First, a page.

Craig's: steamer Alexandria down this morning; steamer Waterlily down this morning.
The schooner Oliver Mowat arrived at Richardsons' this morning with barley from Whitby.
Capt. James Shapee has sold his sloop Peruvian to Mr. Ryan, Smith's Falls, for $500 cash.
Swift's: steamer Hamilton down this morning; steamer Picton down this morning; steamer Aletha down and up the bay.
The work of unloading the steamer Phoenix was completed at Richardsons' at seven o'clock last night, and the vessel cleared for Chicago at eight o'clock.
The steamer Islander, of the Folger fleet, comes up from the Clayton-Alexandria Bay route on Thursday and will go into winter quarters at Portsmouth.
The damaged cargo of the schooner Cornelia is being unloaded at Crawford's today. The schooner, it will be remembered, went ashore near Pigeon Island a few weeks ago.
M.T. company: steamer Fairmount, from Fort William, with 80,000 bushels of wheat; steamer John Sharples from Duluth, with 80,000 bushels of wheat; steamer Robert Wallace from Duluth with 80,000 bushels of wheat.
A contract has been given by the Chicago & St. Lawrence Steam Navigation company, Toronto, to the Canadian Shipbuilding company, for a steel freight steamer, to be 510 feet long over all, 500 feet on the keel, 56 feet beam, and 31 feet deep. Construction of the boat will be heavy, and it is stated that she will weigh as much as a 550 footer ordinarily does. The big freighter will be built at the Niagara yard of the shipbuilding company.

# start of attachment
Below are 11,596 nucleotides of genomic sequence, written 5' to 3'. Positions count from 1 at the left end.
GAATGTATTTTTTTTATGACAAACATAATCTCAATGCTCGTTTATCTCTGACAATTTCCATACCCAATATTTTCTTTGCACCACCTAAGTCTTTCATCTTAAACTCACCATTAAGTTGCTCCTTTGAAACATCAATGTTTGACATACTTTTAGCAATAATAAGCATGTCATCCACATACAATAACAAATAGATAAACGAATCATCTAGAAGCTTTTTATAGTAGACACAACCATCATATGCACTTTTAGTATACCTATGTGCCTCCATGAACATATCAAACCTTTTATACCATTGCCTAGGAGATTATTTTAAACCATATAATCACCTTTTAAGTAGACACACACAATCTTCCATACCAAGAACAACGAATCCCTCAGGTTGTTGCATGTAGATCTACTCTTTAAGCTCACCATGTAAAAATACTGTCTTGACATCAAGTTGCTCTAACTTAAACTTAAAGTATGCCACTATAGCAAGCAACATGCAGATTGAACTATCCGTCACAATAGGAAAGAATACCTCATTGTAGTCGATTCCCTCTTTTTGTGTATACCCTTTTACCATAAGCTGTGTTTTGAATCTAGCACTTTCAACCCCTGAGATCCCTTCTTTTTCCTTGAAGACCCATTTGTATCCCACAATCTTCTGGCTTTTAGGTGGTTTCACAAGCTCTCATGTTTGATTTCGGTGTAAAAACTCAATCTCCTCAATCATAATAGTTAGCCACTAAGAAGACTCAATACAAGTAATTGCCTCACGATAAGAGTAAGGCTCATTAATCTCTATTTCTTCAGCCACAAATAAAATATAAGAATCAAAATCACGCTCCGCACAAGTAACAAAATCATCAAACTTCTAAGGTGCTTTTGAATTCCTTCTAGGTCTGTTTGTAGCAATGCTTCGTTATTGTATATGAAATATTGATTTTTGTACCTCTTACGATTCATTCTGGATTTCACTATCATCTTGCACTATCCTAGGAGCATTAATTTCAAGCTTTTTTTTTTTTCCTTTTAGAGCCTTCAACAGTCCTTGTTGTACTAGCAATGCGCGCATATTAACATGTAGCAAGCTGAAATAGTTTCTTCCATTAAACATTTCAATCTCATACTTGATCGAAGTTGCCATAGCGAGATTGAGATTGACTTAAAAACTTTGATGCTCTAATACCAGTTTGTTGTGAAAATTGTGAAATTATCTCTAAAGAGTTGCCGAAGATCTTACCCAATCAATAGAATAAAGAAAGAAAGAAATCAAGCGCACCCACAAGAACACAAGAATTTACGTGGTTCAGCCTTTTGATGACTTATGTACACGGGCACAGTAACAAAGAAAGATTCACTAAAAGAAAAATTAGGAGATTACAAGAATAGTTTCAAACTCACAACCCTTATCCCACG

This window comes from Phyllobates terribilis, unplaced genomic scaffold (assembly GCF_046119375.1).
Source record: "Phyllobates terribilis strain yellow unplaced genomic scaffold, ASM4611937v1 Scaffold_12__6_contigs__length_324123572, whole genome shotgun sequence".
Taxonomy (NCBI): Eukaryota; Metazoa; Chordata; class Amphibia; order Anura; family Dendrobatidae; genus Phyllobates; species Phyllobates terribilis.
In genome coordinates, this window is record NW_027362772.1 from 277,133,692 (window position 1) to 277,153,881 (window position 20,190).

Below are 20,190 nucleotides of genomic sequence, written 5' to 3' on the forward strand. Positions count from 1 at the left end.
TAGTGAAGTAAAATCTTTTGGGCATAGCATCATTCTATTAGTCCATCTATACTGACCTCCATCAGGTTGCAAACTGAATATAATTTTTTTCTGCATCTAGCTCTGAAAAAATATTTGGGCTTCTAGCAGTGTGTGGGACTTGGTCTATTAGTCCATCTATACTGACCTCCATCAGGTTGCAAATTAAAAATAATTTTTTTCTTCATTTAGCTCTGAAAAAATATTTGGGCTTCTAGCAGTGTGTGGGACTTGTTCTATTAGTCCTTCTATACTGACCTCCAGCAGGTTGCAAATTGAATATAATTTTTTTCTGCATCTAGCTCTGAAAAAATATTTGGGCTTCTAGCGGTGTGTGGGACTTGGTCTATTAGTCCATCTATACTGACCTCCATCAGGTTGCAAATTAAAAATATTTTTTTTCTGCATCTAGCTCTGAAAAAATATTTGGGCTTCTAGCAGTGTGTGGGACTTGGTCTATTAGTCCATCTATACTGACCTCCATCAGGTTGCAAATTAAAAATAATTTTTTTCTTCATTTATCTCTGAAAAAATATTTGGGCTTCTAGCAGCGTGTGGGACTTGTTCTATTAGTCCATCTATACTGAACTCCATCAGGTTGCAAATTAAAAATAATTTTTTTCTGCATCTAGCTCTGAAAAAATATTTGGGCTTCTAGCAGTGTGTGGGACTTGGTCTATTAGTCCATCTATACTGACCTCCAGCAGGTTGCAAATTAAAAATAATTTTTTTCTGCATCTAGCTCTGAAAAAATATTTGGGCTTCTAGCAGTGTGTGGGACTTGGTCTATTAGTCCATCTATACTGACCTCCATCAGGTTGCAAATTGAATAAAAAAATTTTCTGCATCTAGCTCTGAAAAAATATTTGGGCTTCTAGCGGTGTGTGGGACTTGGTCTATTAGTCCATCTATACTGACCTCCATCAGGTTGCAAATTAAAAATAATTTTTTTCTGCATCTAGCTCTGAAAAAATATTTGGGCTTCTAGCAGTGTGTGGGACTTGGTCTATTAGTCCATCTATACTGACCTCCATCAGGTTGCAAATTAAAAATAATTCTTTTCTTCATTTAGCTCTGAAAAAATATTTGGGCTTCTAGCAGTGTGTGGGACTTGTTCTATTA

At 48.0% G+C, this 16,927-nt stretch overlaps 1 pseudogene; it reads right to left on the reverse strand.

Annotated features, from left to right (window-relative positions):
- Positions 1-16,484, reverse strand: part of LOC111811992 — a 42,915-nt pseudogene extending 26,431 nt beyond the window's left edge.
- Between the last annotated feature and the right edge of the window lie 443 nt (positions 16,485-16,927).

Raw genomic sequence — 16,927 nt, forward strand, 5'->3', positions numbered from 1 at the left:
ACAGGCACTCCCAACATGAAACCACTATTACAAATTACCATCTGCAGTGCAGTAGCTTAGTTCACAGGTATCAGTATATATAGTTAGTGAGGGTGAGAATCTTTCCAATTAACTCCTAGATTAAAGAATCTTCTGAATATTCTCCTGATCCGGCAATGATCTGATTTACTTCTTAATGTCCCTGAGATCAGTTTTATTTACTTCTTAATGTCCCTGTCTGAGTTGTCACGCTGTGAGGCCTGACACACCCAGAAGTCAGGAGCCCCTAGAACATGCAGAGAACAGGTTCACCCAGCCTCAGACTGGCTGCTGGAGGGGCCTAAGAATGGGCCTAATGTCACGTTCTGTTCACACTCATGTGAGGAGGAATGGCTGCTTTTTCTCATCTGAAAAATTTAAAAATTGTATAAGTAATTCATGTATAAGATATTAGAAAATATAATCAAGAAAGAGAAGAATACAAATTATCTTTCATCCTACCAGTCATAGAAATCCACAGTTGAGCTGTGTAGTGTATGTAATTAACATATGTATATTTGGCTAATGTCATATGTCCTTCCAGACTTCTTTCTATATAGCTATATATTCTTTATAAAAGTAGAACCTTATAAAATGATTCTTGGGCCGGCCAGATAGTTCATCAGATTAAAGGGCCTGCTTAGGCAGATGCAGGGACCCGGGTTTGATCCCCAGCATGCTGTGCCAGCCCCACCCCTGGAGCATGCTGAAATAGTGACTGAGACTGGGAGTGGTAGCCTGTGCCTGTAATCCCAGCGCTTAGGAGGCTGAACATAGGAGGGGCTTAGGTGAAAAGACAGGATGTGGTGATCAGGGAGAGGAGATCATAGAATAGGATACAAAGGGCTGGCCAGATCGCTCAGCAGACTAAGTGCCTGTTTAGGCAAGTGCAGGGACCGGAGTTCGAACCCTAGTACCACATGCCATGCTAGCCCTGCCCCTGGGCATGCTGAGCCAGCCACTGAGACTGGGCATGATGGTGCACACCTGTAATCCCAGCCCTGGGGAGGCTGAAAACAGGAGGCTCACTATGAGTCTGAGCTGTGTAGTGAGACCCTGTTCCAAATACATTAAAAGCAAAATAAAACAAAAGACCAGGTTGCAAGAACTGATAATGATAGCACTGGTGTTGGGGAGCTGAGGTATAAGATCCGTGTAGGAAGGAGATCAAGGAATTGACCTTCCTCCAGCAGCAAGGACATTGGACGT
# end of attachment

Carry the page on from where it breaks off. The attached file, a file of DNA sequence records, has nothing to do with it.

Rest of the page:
The little steamer Valeria has returned to the Morrisburg-Waddington ferry from Cornwall, where she had been undergoing repairs necessitated by the collision with the steamer Picton some days ago. While in Cornwall she was put in the drydock and her hull thoroughly examined, and it was found that only her upper works were damaged, the hull being pronounced in first-class condition. The upper works were thoroughly repaired. It is understood Capt. Mallen got a satisfactory settlement with the R. & O. Navigation company, owners of the Picton.
For The Owners Of The Steamer Erin.
In May last the steamer Erin, owned by J.T. Conlon, Thorold, while bound up St. Clair river, towing the barge Danforth, both coal laden, collided with the steamer John D. Cowle, resulting in the sinking of the Erin with the loss of five lives. The steamboat inspectors held an investigation at Port Huron, Mich., and found that the master of the John D. Cowle was blameless in the matter. This view of the case was not held by Capt. Thomas Donnelly, who took up the matter on behalf of the owners of the Erin. Negotiations have been going on for some months, and during the past week the underwriters of the Cowle have agreed with Capt. Donnelly to pay the sum of $18,500 for the loss of the Erin. An investigation will likely be held by Commander Spain on behalf of the Dominion government.